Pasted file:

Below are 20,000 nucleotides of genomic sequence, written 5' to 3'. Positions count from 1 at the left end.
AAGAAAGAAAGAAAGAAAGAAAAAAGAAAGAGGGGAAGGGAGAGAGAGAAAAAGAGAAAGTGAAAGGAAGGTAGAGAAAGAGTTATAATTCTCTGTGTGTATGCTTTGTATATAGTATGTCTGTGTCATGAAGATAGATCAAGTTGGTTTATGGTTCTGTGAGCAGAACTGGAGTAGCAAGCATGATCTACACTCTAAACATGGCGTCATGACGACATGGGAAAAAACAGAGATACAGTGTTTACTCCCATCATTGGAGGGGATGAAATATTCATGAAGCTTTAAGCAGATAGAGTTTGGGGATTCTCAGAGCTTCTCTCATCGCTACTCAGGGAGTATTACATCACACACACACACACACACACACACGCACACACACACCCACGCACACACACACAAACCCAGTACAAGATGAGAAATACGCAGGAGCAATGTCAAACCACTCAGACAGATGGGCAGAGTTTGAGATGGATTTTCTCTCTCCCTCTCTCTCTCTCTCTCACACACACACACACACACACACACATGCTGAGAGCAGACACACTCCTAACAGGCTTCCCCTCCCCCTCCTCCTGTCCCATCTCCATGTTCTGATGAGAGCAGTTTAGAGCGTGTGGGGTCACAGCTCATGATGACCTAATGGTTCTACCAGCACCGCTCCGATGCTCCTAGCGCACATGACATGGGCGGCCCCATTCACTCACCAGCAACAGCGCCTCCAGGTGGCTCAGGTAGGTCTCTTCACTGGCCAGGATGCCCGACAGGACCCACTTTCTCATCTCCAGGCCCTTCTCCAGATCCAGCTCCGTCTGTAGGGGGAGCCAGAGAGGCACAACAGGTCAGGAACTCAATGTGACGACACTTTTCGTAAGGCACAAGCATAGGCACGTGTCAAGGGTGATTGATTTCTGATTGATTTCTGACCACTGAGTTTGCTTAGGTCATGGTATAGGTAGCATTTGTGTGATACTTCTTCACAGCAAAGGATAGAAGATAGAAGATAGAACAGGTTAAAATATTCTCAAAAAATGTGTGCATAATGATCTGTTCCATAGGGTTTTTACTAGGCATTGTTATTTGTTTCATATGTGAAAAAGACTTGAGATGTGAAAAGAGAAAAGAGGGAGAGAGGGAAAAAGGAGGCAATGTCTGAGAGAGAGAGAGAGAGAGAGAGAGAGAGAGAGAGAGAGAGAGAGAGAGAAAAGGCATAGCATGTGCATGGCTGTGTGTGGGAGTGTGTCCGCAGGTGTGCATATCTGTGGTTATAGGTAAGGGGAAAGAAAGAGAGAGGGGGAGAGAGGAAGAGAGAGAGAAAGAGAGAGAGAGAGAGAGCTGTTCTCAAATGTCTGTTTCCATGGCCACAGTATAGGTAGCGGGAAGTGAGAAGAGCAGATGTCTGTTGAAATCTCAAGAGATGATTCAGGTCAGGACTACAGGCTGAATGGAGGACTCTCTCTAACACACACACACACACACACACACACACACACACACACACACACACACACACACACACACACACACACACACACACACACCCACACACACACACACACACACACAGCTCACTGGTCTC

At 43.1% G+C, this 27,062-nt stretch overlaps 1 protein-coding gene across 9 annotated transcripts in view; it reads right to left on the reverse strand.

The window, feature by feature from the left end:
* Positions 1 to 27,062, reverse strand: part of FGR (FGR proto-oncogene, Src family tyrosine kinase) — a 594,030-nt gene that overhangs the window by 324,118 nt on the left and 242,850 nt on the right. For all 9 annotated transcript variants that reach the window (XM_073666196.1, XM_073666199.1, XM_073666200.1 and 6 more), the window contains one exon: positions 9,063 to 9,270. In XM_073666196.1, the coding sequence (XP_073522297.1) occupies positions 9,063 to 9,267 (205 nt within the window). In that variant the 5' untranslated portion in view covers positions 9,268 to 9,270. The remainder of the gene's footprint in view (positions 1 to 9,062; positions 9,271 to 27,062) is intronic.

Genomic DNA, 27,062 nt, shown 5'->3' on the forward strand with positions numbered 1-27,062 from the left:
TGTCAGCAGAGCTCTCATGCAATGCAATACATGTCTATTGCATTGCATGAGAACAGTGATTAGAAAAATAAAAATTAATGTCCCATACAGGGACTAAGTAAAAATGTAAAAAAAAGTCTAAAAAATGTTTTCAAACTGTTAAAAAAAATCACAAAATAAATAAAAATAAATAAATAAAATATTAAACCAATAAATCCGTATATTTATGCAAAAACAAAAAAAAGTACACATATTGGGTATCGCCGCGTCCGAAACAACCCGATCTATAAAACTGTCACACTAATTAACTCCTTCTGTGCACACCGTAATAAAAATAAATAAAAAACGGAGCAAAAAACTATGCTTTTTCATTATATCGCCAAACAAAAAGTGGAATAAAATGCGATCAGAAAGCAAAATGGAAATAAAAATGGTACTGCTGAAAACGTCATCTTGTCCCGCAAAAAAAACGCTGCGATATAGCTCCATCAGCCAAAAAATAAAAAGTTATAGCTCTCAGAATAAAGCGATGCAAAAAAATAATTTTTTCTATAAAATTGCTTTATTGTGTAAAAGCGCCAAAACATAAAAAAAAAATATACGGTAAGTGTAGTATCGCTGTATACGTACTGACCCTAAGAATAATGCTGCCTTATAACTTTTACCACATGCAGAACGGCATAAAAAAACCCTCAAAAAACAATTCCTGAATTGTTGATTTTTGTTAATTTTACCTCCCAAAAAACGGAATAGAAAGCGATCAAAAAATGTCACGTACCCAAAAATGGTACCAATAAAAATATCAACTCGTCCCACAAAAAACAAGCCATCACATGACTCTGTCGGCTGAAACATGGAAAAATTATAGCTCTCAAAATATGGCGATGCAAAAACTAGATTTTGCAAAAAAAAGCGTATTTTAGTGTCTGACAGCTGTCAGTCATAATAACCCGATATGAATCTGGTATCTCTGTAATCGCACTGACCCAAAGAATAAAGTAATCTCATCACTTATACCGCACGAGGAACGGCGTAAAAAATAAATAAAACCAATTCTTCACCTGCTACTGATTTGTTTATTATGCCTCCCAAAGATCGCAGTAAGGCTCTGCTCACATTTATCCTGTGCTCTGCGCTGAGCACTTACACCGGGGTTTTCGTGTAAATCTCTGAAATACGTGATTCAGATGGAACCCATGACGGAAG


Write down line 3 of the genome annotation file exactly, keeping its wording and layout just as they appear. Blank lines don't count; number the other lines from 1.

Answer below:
At 43.1% G+C, this 27,062-nt stretch overlaps 1 protein-coding gene across 9 annotated transcripts in view; it reads right to left on the reverse strand.